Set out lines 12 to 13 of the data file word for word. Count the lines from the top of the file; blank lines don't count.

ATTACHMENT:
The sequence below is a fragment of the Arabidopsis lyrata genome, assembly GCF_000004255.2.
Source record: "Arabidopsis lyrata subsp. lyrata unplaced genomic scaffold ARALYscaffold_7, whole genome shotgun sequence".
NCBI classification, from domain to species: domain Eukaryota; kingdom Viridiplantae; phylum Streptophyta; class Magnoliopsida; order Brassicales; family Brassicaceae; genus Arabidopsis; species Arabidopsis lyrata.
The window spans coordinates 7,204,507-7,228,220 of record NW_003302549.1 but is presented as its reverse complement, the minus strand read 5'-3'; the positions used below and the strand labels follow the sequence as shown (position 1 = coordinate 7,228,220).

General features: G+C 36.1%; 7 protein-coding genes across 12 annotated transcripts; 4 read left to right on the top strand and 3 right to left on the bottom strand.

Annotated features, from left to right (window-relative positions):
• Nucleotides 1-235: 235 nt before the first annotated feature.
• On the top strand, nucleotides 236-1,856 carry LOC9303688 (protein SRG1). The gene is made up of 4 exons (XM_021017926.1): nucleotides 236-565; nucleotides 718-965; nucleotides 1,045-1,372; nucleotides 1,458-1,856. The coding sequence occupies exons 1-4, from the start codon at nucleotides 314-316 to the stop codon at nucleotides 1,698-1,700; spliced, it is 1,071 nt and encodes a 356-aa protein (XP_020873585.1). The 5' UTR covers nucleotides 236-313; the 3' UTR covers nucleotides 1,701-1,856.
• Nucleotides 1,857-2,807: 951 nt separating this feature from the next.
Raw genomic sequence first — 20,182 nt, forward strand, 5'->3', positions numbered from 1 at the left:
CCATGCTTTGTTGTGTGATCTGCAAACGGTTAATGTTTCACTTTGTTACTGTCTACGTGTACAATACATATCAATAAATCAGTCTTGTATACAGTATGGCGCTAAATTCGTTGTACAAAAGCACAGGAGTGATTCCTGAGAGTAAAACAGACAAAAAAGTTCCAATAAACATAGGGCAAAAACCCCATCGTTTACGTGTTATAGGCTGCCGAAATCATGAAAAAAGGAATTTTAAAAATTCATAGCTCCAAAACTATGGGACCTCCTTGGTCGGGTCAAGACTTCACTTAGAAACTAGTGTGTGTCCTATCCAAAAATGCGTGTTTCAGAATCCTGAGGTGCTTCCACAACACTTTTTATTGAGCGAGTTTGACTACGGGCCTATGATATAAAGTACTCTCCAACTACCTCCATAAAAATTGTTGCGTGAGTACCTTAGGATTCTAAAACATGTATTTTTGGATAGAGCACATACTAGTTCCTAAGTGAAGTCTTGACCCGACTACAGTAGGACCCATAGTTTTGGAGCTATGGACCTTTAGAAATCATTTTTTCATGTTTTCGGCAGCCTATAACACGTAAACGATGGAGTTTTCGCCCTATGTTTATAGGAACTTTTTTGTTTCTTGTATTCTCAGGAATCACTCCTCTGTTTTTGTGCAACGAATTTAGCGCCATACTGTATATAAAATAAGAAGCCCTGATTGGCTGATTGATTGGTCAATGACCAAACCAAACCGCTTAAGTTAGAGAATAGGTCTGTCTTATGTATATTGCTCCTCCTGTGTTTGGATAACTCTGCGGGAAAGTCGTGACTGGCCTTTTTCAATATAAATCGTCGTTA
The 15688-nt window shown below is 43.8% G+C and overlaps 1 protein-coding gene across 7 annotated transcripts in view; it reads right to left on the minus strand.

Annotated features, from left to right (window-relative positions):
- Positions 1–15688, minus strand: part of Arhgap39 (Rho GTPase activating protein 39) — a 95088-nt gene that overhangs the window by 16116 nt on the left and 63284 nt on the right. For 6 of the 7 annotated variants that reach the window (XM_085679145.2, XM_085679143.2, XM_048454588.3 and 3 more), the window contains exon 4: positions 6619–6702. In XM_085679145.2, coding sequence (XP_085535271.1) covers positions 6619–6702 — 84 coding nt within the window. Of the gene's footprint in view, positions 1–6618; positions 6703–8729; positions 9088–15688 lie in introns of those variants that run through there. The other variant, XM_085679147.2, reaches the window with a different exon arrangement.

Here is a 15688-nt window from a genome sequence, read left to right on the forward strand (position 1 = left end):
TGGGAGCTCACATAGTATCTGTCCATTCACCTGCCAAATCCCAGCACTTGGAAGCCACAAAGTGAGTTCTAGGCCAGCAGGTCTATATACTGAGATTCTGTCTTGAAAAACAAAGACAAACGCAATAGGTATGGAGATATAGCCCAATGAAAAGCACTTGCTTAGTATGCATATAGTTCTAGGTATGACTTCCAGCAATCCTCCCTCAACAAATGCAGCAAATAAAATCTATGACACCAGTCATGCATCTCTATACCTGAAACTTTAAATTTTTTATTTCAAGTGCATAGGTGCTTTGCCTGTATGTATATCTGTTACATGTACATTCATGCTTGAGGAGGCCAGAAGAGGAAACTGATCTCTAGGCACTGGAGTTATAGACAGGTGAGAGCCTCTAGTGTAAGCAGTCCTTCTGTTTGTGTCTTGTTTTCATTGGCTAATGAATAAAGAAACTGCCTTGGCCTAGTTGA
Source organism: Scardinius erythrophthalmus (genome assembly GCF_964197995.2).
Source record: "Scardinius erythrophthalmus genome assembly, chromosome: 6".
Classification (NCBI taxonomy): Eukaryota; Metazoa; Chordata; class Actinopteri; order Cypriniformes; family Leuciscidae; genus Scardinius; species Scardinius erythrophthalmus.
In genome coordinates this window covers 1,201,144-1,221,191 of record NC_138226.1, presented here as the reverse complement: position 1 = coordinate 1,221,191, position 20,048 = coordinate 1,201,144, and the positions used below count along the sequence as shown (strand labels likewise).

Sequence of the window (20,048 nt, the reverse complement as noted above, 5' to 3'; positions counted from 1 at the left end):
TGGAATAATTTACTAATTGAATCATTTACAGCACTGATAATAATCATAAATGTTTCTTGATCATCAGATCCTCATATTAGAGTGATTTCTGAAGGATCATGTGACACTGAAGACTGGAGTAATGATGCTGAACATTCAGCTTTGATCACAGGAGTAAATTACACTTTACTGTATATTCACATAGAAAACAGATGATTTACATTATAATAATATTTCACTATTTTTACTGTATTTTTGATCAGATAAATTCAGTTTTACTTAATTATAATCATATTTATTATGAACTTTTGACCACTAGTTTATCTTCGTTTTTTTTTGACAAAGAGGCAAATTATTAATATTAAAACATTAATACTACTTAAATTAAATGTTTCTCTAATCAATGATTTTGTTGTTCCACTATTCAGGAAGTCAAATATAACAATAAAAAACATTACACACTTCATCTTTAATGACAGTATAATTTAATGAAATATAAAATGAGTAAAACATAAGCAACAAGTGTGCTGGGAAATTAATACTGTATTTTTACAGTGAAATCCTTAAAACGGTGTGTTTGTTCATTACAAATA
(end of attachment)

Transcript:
The 15688-nt window shown below is 43.8% G+C and overlaps 1 protein-coding gene across 7 annotated transcripts in view; it reads right to left on the minus strand.

Annotated features, from left to right (window-relative positions):